By faith Noah, being divinely warned of things not yet seen, moved with godly fear, prepared an ark for the saving of his household, by which he condemned the world and became heir of the righteousness which is according to faith.

Noah believed God and committed himself to obey Him, and God saved Noah from the waters of death. Peter explained this as an antitype of baptism that symbolizes cleaning us on the inside.

How did crossing the Red Sea picture baptism?

1 Corinthians 10:1-2
Moreover, brethren, I do not want you to be unaware that all our fathers were under the cloud, all passed through the sea, all were baptized into Moses in the cloud and in the sea...

Hebrews 11:29
By faith they passed through the Red Sea as by dry land, whereas the Egyptians, attempting to do so, were drowned.

Moses and the Israelites believed and obeyed God by passing through the sea, and they were saved from Egypt (symbolic of sin, Hebrews 11:25). The whole story of crossing the Red Sea is told in Exodus 14.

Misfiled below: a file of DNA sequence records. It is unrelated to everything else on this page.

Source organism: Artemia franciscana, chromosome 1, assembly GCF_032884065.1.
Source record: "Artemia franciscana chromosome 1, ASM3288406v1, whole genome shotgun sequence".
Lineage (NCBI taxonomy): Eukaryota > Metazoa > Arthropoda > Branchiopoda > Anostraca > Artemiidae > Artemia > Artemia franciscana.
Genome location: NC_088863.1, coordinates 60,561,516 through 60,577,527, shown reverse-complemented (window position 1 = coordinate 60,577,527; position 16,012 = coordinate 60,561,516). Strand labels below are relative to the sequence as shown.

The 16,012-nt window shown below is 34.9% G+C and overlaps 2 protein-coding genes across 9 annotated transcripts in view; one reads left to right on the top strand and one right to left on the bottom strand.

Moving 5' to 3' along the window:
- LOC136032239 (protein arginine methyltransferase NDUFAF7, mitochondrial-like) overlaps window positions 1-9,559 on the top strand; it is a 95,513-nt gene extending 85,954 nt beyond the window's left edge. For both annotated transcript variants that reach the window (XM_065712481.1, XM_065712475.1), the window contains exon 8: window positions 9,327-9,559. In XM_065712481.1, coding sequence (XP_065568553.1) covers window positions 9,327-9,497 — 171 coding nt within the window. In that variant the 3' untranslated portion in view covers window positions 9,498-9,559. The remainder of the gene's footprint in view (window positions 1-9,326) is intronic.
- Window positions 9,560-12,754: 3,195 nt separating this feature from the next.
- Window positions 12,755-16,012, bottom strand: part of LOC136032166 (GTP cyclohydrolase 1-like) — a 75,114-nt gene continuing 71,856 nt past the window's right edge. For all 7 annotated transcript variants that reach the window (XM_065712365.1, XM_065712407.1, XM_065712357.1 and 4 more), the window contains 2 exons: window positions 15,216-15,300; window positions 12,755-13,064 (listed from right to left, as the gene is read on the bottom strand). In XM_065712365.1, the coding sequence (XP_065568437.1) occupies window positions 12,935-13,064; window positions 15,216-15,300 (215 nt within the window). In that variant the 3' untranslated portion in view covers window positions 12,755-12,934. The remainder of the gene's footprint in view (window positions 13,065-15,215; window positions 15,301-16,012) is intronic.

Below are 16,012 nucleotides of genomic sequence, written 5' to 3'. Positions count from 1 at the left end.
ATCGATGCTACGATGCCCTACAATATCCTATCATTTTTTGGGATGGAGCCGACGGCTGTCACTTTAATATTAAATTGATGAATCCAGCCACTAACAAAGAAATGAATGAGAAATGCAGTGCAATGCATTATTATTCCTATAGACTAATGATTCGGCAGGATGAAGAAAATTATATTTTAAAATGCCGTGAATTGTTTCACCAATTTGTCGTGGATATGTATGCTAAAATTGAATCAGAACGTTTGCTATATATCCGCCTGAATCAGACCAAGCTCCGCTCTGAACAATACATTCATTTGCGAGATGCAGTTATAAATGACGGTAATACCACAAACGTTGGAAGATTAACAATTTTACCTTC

What was John the Baptist's baptism called?

Mark 1:4-5
John came baptizing in the wilderness and preaching a baptism of repentance for the remission of sins.
Then all the land of Judea, and those from Jerusalem, went out to him and were all baptized by him in the Jordan River, confessing their sins.

John came to prepare the way for Jesus Christ (Matthew 3:1-3). Jesus' death would pay for the sins of those who repented (as we covered in lesson 3). Jesus Christ did not need to repent, but He still set us an example by being baptized (Matthew 3:13-17; 1 John 2:6).

How was the baptism Jesus Christ brought different from John's?

Matthew 3:11-12
"I [John the Baptist] indeed baptize you with water unto repentance, but He who is coming after me is mightier than I, whose sandals I am not worthy to carry. He will baptize you with the Holy Spirit and fire.